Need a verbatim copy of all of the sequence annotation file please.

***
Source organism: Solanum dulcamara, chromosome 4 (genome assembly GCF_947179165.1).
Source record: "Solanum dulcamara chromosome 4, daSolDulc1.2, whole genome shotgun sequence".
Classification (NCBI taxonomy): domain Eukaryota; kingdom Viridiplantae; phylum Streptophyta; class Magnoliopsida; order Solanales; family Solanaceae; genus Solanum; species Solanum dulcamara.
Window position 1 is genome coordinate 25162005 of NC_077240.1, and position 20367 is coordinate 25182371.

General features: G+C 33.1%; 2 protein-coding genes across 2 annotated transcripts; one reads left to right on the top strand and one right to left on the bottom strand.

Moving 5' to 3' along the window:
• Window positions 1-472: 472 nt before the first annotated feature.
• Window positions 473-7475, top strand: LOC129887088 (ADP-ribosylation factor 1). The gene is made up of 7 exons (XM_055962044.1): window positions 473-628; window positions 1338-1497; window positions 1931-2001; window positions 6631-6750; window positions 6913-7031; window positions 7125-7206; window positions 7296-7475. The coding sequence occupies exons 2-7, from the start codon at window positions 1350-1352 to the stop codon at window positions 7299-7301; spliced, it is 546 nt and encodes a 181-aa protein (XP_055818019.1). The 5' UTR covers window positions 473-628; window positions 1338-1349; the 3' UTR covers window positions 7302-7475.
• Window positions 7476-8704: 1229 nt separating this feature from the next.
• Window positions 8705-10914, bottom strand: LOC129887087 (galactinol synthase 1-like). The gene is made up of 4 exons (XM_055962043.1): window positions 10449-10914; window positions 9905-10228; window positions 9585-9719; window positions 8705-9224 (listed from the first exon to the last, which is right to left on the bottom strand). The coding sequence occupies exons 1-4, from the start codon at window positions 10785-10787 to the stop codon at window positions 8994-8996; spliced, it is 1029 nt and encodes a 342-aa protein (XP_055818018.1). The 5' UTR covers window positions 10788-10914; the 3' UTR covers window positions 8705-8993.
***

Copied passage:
Source organism: Solanum dulcamara, chromosome 4 (genome assembly GCF_947179165.1).
Source record: "Solanum dulcamara chromosome 4, daSolDulc1.2, whole genome shotgun sequence".
Classification (NCBI taxonomy): domain Eukaryota; kingdom Viridiplantae; phylum Streptophyta; class Magnoliopsida; order Solanales; family Solanaceae; genus Solanum; species Solanum dulcamara.
Window position 1 is genome coordinate 25162005 of NC_077240.1, and position 20367 is coordinate 25182371.

General features: G+C 33.1%; 2 protein-coding genes across 2 annotated transcripts; one reads left to right on the top strand and one right to left on the bottom strand.

Moving 5' to 3' along the window:
• Window positions 1-472: 472 nt before the first annotated feature.
• Window positions 473-7475, top strand: LOC129887088 (ADP-ribosylation factor 1). The gene is made up of 7 exons (XM_055962044.1): window positions 473-628; window positions 1338-1497; window positions 1931-2001; window positions 6631-6750; window positions 6913-7031; window positions 7125-7206; window positions 7296-7475. The coding sequence occupies exons 2-7, from the start codon at window positions 1350-1352 to the stop codon at window positions 7299-7301; spliced, it is 546 nt and encodes a 181-aa protein (XP_055818019.1). The 5' UTR covers window positions 473-628; window positions 1338-1349; the 3' UTR covers window positions 7302-7475.
• Window positions 7476-8704: 1229 nt separating this feature from the next.
• Window positions 8705-10914, bottom strand: LOC129887087 (galactinol synthase 1-like). The gene is made up of 4 exons (XM_055962043.1): window positions 10449-10914; window positions 9905-10228; window positions 9585-9719; window positions 8705-9224 (listed from the first exon to the last, which is right to left on the bottom strand). The coding sequence occupies exons 1-4, from the start codon at window positions 10785-10787 to the stop codon at window positions 8994-8996; spliced, it is 1029 nt and encodes a 342-aa protein (XP_055818018.1). The 5' UTR covers window positions 10788-10914; the 3' UTR covers window positions 8705-8993.